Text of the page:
The Washington Post reports that President Obama’s nominee to head the Transportation Security Administration had been censured for misusing government database information for personal reasons. When he was an FBI agent in 1988, Erroll Southers “asked a co-worker’s husband who worked for the San Diego Police Department to run a background check on his ex-wife’s boyfriend.” This is a clear case of misuse of insider access to violate individual privacy, where an insider is able to avoid security precautions and access data gathered for other purposes.
I called the Senate Homeland Security and Governmental Affairs Committee to request a copy of the written responses that the Post said were released Tuesday by the committee. I was told that I had to come into the committee’s office in person to view the responses; there is no other option for viewing the published responses to Congressional questions made of a government nominee. This is a ridiculous action and antithetical to open government.
In written responses to the Senate Homeland Security and Governmental Affairs Committee, the Post reports Erroll Southers said:
“The boyfriend had moved in with my ex-wife, from whom I had separated only a short time before, and I was concerned for the safety of her and my infant son, who was also living with them,” he wrote. “The database search revealed an outstanding warrant for his arrest, about which I informed my ex-wife.”
“I recognize that it was a mistake to have used my official connections to investigate the matter,” Southers said.
This is certainly not the first case of law enforcement officials abusing their insider access to government databases to violate individual privacy. In May, the Boston Globe reported that the Massachusetts state auditor has found misuse by law enforcement officials of the criminal records system. Police pried into the personal data of Patriots’ quarterback Tom Brady, actor Matt Damon, Boston Celtics player Paul Pierce and others. In January, a New York City police sergeant pleaded guilty “to illegally entering a federal database and giving information from a terrorist watch list to an acquaintance to use in a child-custody case in Canada,” reported the New York Times.
In 2005, a woman wrote to a newspaper criticizing a Florida sheriff as being too fat for police work and condemning his agency’s use of stun guns. Orange County Sheriff Kevin Beary ordered staffers to use state driver’s license records to find the home address of his critic, and he sent a letter to her home. The woman said she felt intimidated by his actions. Later, he sent her a letter of apology. But, when questioned, Beary said he did not believe his actions were illegal. Beary thought it was within his job duties to answer a critic. He could have done so through a published letter to the newspaper, but chose this method instead.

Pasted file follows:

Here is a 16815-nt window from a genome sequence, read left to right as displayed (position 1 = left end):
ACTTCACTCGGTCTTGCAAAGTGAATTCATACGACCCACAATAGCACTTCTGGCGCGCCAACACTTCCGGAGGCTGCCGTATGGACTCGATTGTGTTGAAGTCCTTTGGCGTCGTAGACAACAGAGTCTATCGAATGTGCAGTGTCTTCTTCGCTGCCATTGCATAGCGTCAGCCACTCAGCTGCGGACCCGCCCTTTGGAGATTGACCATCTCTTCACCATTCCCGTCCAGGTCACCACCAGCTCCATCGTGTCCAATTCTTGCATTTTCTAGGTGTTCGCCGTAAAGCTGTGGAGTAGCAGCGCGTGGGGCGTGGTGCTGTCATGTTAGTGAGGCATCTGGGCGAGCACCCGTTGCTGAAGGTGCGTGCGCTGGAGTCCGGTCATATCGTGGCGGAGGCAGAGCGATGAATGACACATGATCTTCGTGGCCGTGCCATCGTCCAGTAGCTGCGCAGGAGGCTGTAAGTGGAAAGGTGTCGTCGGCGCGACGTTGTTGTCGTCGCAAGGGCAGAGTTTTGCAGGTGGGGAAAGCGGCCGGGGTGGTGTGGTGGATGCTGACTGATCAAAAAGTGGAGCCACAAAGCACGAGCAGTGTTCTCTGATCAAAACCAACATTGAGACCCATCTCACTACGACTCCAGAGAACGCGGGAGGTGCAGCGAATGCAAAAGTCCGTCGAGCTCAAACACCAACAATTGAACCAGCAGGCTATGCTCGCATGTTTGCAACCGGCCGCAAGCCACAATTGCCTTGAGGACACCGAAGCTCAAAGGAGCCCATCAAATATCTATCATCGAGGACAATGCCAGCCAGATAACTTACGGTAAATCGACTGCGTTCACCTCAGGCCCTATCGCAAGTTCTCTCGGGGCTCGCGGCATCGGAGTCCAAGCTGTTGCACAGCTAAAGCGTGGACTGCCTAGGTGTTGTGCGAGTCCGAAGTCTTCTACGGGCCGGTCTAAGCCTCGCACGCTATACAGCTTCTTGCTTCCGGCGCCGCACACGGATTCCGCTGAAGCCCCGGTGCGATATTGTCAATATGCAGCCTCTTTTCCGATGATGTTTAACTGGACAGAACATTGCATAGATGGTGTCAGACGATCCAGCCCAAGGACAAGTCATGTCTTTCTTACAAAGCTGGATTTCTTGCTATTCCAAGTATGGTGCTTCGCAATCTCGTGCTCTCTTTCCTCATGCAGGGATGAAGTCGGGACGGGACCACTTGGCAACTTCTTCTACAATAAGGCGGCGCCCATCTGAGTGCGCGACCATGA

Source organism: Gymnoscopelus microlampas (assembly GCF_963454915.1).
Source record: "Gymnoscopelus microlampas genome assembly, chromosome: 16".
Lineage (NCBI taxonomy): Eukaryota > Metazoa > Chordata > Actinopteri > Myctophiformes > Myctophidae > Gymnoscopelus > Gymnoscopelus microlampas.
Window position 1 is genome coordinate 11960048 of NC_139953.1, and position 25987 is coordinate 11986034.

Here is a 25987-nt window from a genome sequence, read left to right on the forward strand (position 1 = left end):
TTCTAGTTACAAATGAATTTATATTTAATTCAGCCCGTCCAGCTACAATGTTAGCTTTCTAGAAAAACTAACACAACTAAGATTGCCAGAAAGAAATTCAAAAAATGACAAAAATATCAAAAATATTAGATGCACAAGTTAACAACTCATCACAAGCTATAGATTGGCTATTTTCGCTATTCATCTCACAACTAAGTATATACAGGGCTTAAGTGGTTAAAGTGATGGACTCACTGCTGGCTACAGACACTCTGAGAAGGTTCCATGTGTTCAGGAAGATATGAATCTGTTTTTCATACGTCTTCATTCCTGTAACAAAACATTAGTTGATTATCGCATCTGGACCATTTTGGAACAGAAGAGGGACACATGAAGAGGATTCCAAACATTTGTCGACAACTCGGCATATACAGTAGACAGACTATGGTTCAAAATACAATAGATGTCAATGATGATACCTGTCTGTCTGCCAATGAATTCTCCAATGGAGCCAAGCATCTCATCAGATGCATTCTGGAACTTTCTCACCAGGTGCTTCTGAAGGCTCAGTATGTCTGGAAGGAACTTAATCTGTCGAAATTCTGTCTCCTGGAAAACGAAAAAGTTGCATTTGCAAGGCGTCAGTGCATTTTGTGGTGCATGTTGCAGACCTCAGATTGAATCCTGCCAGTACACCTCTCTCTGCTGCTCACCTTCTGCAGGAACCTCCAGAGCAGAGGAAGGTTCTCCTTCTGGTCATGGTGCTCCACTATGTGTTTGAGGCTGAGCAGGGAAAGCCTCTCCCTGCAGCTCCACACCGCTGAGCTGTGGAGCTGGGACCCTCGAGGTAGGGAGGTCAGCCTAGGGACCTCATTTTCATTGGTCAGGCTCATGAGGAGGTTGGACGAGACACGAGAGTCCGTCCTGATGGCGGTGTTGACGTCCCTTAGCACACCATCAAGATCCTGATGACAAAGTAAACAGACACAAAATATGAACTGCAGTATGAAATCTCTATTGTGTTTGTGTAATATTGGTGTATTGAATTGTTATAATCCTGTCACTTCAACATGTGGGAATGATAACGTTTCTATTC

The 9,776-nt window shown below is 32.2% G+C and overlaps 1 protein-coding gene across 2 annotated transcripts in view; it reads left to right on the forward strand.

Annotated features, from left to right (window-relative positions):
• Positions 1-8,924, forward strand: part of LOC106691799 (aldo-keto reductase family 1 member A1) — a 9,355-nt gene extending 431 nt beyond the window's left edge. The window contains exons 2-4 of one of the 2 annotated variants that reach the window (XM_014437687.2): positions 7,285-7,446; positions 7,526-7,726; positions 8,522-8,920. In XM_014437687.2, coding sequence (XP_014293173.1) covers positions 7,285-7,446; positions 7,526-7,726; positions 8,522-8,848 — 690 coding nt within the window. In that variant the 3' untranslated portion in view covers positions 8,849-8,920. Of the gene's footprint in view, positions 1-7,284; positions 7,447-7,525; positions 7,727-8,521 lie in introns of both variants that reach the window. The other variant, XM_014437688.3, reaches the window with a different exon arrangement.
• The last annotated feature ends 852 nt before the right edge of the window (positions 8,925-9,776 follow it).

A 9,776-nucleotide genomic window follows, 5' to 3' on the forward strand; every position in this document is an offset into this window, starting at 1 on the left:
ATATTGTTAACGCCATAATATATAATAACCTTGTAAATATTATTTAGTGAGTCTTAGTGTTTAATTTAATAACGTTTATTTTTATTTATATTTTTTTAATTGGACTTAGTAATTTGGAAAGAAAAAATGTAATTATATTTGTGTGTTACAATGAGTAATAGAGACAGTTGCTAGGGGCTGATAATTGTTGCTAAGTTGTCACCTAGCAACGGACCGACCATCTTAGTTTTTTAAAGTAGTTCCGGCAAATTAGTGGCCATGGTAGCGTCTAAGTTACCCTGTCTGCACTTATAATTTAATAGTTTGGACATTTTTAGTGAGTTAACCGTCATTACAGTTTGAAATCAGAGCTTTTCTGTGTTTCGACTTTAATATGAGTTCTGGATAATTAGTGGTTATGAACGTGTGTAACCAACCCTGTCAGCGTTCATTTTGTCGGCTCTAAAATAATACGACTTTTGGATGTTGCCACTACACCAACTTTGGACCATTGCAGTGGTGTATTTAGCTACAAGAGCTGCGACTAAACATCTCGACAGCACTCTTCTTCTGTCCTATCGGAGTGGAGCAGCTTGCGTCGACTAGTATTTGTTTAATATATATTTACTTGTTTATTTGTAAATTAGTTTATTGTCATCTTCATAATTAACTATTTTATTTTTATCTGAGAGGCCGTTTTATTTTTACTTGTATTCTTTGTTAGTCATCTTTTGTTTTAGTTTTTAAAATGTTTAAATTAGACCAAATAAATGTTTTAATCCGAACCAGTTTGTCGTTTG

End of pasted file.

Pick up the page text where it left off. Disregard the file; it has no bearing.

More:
I don’t know how a censure would affect an FBI agent’s career. The Post reports, “FBI spokesman Paul Bresson said he could not comment on [Southers’] case for privacy reasons. A letter of censure could be filed for many reasons and would not necessary limit an FBI agent’s advancement, depending on the offense and mitigating circumstances, he said.”
This seems like a light punishment, considering these cases of government employees’ improper use of access privileges:
- In September, a former police dispatcher was sentenced to six months in jail for misusing “a police database for personal reasons — including checking up on the suitor of his girlfriend’s daughter,” reported the Chicago Breaking News Center. “He was also fined, placed on 30 months’ probation and ordered to pay $4,600 in restitution to his former employer.”
- In December, Illinois employees were suspended for three or more days without pay for improperly accessing Obama’s driving records.
- In January, a State Department contractor was sentenced to 12 months of probation and 50 hours of community service for improperly accessing the passport files of 200 people, including Obama, Hillary Clinton and John McCain.